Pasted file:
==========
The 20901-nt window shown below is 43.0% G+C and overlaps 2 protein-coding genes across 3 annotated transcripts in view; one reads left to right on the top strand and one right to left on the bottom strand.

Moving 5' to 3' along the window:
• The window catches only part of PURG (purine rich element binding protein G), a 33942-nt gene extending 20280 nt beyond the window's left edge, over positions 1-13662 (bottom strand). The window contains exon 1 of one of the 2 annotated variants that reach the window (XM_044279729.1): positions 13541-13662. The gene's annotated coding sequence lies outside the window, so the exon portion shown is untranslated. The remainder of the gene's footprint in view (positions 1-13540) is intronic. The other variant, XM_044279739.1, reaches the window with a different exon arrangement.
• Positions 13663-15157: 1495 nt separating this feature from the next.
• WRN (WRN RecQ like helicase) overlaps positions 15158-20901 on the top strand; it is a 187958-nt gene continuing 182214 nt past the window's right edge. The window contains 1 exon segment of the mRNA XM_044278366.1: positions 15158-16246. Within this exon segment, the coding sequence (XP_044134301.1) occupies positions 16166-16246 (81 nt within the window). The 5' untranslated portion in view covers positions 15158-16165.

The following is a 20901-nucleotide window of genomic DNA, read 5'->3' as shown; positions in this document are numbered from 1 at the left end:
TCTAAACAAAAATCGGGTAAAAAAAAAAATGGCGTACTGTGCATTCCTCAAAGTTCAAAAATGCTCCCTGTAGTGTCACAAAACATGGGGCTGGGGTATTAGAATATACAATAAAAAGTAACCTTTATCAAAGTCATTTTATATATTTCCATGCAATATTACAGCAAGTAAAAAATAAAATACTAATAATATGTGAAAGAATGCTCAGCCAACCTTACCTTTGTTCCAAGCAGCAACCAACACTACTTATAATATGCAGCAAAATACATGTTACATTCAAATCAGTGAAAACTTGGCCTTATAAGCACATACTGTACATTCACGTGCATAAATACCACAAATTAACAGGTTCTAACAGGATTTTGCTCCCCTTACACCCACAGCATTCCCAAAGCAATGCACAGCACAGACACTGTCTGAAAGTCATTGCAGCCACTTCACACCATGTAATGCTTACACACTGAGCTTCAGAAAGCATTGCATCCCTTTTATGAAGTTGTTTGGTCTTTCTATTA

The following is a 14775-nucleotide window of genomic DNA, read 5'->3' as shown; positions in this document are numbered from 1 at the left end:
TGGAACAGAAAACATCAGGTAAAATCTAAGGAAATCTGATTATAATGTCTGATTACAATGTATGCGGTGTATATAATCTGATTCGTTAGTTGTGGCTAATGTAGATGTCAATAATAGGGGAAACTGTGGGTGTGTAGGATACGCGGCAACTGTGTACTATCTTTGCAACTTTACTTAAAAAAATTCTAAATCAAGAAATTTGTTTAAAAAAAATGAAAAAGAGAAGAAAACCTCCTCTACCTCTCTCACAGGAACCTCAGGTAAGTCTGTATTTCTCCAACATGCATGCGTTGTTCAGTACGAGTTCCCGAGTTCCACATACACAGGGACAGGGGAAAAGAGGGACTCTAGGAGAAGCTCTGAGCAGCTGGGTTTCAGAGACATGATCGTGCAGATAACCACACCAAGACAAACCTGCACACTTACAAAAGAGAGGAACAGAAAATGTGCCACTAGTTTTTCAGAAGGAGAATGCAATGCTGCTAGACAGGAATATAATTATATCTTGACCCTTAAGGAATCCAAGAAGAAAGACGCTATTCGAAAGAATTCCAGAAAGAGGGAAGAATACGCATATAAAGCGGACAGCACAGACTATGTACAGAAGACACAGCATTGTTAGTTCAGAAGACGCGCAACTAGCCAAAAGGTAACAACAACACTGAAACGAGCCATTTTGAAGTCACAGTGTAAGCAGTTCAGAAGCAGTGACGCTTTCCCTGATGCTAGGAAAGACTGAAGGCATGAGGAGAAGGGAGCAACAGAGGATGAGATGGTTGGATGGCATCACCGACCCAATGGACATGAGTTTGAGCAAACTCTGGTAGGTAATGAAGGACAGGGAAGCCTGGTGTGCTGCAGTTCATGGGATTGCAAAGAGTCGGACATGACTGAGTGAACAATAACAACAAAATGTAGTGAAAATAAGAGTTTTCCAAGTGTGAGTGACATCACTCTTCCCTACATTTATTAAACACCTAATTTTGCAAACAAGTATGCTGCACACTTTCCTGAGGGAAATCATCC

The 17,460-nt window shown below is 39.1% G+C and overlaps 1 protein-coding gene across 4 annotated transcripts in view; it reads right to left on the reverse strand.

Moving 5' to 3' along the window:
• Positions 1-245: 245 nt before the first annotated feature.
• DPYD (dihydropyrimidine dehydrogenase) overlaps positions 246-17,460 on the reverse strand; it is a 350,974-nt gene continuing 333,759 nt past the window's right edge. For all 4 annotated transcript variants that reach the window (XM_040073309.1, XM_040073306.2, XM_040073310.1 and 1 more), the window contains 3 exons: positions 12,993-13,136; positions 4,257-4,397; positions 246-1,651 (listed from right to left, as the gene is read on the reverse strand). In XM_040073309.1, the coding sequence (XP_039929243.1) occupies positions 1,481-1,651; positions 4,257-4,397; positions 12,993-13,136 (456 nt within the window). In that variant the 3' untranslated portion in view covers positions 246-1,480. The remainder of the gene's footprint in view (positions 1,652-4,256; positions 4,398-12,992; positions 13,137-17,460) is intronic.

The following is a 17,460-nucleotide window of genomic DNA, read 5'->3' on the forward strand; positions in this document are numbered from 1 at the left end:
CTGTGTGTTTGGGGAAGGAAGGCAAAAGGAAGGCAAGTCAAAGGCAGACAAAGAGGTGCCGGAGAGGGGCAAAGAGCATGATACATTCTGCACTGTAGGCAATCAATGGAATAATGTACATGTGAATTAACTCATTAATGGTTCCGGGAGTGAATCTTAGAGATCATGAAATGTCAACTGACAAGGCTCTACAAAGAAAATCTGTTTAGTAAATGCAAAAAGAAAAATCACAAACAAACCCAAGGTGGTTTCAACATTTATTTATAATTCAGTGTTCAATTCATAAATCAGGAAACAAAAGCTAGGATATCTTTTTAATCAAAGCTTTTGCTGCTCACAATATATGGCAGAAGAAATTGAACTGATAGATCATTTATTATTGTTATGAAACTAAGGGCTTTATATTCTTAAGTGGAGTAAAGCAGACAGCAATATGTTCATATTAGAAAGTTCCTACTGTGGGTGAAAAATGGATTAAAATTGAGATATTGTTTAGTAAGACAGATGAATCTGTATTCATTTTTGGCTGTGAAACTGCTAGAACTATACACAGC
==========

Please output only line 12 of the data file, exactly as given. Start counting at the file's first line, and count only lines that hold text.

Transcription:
• Positions 1-245: 245 nt before the first annotated feature.